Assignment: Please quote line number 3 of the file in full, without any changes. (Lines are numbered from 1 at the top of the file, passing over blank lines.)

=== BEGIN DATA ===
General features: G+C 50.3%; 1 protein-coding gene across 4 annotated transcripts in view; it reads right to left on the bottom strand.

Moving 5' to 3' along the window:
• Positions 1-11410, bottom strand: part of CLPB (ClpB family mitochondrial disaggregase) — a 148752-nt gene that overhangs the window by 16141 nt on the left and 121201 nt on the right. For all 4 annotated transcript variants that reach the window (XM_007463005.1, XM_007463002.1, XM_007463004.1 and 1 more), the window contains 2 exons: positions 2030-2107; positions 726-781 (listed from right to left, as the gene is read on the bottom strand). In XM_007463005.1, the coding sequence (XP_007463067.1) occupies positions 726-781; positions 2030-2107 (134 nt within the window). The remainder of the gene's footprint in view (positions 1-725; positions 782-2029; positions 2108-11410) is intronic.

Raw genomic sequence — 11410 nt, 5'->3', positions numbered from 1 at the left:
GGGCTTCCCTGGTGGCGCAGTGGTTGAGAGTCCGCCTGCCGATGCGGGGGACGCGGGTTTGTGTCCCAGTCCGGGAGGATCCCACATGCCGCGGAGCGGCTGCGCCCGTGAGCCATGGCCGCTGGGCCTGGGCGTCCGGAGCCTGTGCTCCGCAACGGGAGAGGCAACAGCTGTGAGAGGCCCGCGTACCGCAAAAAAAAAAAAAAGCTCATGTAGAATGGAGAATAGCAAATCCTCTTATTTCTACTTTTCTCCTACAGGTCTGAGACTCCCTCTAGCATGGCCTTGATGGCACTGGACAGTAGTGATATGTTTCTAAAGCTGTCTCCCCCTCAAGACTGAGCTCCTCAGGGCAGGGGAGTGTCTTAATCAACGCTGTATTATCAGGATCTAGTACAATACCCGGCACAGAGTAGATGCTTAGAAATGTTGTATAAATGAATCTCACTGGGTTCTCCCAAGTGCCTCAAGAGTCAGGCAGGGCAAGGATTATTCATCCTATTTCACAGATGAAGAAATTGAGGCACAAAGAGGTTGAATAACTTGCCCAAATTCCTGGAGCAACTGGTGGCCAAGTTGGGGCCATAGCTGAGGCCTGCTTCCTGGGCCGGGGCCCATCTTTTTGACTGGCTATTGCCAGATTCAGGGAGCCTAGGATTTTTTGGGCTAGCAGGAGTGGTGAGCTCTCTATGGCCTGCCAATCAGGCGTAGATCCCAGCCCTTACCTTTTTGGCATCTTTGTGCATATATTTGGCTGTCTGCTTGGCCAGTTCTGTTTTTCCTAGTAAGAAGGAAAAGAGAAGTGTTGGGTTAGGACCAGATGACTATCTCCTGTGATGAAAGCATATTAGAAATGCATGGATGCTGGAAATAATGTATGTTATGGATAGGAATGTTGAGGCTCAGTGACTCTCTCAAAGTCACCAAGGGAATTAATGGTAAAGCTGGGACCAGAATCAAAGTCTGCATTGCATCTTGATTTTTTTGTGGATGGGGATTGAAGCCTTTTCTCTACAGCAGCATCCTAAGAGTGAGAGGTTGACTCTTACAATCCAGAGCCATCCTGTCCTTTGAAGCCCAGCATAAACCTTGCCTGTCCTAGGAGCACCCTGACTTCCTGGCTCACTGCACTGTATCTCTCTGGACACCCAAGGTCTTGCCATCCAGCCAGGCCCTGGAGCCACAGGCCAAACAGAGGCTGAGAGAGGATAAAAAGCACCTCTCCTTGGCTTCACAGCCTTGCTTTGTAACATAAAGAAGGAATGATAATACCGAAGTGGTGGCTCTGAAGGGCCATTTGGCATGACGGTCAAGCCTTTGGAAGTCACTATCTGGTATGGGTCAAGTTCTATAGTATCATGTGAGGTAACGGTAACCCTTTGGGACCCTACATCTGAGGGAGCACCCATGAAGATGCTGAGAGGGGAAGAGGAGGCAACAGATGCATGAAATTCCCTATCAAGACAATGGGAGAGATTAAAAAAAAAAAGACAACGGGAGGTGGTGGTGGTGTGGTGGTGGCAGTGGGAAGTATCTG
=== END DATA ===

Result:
• Positions 1-11410, bottom strand: part of CLPB (ClpB family mitochondrial disaggregase) — a 148752-nt gene that overhangs the window by 16141 nt on the left and 121201 nt on the right. For all 4 annotated transcript variants that reach the window (XM_007463005.1, XM_007463002.1, XM_007463004.1 and 1 more), the window contains 2 exons: positions 2030-2107; positions 726-781 (listed from right to left, as the gene is read on the bottom strand). In XM_007463005.1, the coding sequence (XP_007463067.1) occupies positions 726-781; positions 2030-2107 (134 nt within the window). The remainder of the gene's footprint in view (positions 1-725; positions 782-2029; positions 2108-11410) is intronic.